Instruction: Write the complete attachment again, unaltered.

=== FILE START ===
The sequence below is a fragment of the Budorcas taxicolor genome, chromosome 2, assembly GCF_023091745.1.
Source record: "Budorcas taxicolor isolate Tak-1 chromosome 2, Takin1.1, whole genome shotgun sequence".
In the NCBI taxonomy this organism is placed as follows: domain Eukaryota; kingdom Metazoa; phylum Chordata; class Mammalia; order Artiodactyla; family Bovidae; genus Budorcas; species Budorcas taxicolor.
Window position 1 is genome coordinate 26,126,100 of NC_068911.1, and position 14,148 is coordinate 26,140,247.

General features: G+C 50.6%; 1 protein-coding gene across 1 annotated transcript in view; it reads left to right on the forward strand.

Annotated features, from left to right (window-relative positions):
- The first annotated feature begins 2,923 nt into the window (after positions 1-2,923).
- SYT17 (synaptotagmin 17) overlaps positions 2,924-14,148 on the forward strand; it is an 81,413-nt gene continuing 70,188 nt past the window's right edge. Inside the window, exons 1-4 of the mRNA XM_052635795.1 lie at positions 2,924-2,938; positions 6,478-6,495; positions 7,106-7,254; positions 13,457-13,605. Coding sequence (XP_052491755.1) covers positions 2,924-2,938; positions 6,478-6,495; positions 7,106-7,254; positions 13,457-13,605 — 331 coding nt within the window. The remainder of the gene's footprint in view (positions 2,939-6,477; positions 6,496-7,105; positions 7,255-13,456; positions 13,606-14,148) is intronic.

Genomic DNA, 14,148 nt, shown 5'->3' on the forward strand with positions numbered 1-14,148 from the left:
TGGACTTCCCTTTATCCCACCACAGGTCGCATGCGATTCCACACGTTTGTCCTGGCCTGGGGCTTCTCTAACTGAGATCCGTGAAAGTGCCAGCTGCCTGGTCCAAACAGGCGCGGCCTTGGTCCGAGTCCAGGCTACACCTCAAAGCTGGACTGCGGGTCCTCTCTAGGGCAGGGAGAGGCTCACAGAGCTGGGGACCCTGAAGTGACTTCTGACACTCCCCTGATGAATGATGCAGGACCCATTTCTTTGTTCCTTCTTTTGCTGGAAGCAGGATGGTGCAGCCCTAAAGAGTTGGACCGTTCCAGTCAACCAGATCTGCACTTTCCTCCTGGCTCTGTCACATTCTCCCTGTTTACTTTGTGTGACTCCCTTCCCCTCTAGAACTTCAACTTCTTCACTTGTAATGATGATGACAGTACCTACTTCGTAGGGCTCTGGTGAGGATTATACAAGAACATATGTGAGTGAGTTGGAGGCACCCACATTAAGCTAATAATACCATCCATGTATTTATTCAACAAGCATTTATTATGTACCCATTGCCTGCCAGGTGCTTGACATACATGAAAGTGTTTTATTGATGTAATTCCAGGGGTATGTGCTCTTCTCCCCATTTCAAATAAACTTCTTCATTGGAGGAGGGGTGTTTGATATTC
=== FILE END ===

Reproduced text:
The sequence below is a fragment of the Budorcas taxicolor genome, chromosome 2, assembly GCF_023091745.1.
Source record: "Budorcas taxicolor isolate Tak-1 chromosome 2, Takin1.1, whole genome shotgun sequence".
In the NCBI taxonomy this organism is placed as follows: domain Eukaryota; kingdom Metazoa; phylum Chordata; class Mammalia; order Artiodactyla; family Bovidae; genus Budorcas; species Budorcas taxicolor.
Window position 1 is genome coordinate 26,126,100 of NC_068911.1, and position 14,148 is coordinate 26,140,247.

General features: G+C 50.6%; 1 protein-coding gene across 1 annotated transcript in view; it reads left to right on the forward strand.

Annotated features, from left to right (window-relative positions):
- The first annotated feature begins 2,923 nt into the window (after positions 1-2,923).
- SYT17 (synaptotagmin 17) overlaps positions 2,924-14,148 on the forward strand; it is an 81,413-nt gene continuing 70,188 nt past the window's right edge. Inside the window, exons 1-4 of the mRNA XM_052635795.1 lie at positions 2,924-2,938; positions 6,478-6,495; positions 7,106-7,254; positions 13,457-13,605. Coding sequence (XP_052491755.1) covers positions 2,924-2,938; positions 6,478-6,495; positions 7,106-7,254; positions 13,457-13,605 — 331 coding nt within the window. The remainder of the gene's footprint in view (positions 2,939-6,477; positions 6,496-7,105; positions 7,255-13,456; positions 13,606-14,148) is intronic.

Genomic DNA, 14,148 nt, shown 5'->3' on the forward strand with positions numbered 1-14,148 from the left:
TGGACTTCCCTTTATCCCACCACAGGTCGCATGCGATTCCACACGTTTGTCCTGGCCTGGGGCTTCTCTAACTGAGATCCGTGAAAGTGCCAGCTGCCTGGTCCAAACAGGCGCGGCCTTGGTCCGAGTCCAGGCTACACCTCAAAGCTGGACTGCGGGTCCTCTCTAGGGCAGGGAGAGGCTCACAGAGCTGGGGACCCTGAAGTGACTTCTGACACTCCCCTGATGAATGATGCAGGACCCATTTCTTTGTTCCTTCTTTTGCTGGAAGCAGGATGGTGCAGCCCTAAAGAGTTGGACCGTTCCAGTCAACCAGATCTGCACTTTCCTCCTGGCTCTGTCACATTCTCCCTGTTTACTTTGTGTGACTCCCTTCCCCTCTAGAACTTCAACTTCTTCACTTGTAATGATGATGACAGTACCTACTTCGTAGGGCTCTGGTGAGGATTATACAAGAACATATGTGAGTGAGTTGGAGGCACCCACATTAAGCTAATAATACCATCCATGTATTTATTCAACAAGCATTTATTATGTACCCATTGCCTGCCAGGTGCTTGACATACATGAAAGTGTTTTATTGATGTAATTCCAGGGGTATGTGCTCTTCTCCCCATTTCAAATAAACTTCTTCATTGGAGGAGGGGTGTTTGATATTC